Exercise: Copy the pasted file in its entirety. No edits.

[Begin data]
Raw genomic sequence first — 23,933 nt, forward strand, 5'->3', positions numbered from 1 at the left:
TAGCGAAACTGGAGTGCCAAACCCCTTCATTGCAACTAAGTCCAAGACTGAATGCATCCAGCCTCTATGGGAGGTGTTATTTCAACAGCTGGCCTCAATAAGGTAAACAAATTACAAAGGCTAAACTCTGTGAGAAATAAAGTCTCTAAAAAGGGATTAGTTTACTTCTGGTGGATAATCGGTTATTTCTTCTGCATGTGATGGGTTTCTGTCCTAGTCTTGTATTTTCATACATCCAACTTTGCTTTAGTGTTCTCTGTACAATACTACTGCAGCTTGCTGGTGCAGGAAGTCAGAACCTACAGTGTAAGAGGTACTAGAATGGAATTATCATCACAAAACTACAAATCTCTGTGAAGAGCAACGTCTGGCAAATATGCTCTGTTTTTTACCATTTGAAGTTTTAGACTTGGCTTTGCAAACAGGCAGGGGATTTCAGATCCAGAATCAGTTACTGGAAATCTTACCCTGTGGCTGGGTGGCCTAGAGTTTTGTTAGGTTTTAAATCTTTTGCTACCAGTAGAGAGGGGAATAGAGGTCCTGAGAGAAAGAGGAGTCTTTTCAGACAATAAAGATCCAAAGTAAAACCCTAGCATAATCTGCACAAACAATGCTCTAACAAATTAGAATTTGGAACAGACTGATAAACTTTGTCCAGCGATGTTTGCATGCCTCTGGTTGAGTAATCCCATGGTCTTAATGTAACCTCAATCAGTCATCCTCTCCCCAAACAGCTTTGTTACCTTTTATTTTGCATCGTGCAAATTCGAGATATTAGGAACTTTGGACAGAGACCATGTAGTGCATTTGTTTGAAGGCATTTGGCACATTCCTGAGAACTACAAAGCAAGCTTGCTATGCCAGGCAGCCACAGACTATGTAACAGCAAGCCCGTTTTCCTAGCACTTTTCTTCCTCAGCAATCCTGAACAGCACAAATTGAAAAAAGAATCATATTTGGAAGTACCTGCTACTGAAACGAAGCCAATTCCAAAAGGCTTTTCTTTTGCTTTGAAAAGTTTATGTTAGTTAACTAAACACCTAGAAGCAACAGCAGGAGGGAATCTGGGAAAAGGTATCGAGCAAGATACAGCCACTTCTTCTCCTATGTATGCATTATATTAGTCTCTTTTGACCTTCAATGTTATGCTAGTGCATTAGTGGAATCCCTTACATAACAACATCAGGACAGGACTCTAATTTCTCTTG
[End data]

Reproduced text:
Raw genomic sequence first — 23,933 nt, forward strand, 5'->3', positions numbered from 1 at the left:
TAGCGAAACTGGAGTGCCAAACCCCTTCATTGCAACTAAGTCCAAGACTGAATGCATCCAGCCTCTATGGGAGGTGTTATTTCAACAGCTGGCCTCAATAAGGTAAACAAATTACAAAGGCTAAACTCTGTGAGAAATAAAGTCTCTAAAAAGGGATTAGTTTACTTCTGGTGGATAATCGGTTATTTCTTCTGCATGTGATGGGTTTCTGTCCTAGTCTTGTATTTTCATACATCCAACTTTGCTTTAGTGTTCTCTGTACAATACTACTGCAGCTTGCTGGTGCAGGAAGTCAGAACCTACAGTGTAAGAGGTACTAGAATGGAATTATCATCACAAAACTACAAATCTCTGTGAAGAGCAACGTCTGGCAAATATGCTCTGTTTTTTACCATTTGAAGTTTTAGACTTGGCTTTGCAAACAGGCAGGGGATTTCAGATCCAGAATCAGTTACTGGAAATCTTACCCTGTGGCTGGGTGGCCTAGAGTTTTGTTAGGTTTTAAATCTTTTGCTACCAGTAGAGAGGGGAATAGAGGTCCTGAGAGAAAGAGGAGTCTTTTCAGACAATAAAGATCCAAAGTAAAACCCTAGCATAATCTGCACAAACAATGCTCTAACAAATTAGAATTTGGAACAGACTGATAAACTTTGTCCAGCGATGTTTGCATGCCTCTGGTTGAGTAATCCCATGGTCTTAATGTAACCTCAATCAGTCATCCTCTCCCCAAACAGCTTTGTTACCTTTTATTTTGCATCGTGCAAATTCGAGATATTAGGAACTTTGGACAGAGACCATGTAGTGCATTTGTTTGAAGGCATTTGGCACATTCCTGAGAACTACAAAGCAAGCTTGCTATGCCAGGCAGCCACAGACTATGTAACAGCAAGCCCGTTTTCCTAGCACTTTTCTTCCTCAGCAATCCTGAACAGCACAAATTGAAAAAAGAATCATATTTGGAAGTACCTGCTACTGAAACGAAGCCAATTCCAAAAGGCTTTTCTTTTGCTTTGAAAAGTTTATGTTAGTTAACTAAACACCTAGAAGCAACAGCAGGAGGGAATCTGGGAAAAGGTATCGAGCAAGATACAGCCACTTCTTCTCCTATGTATGCATTATATTAGTCTCTTTTGACCTTCAATGTTATGCTAGTGCATTAGTGGAATCCCTTACATAACAACATCAGGACAGGACTCTAATTTCTCTTG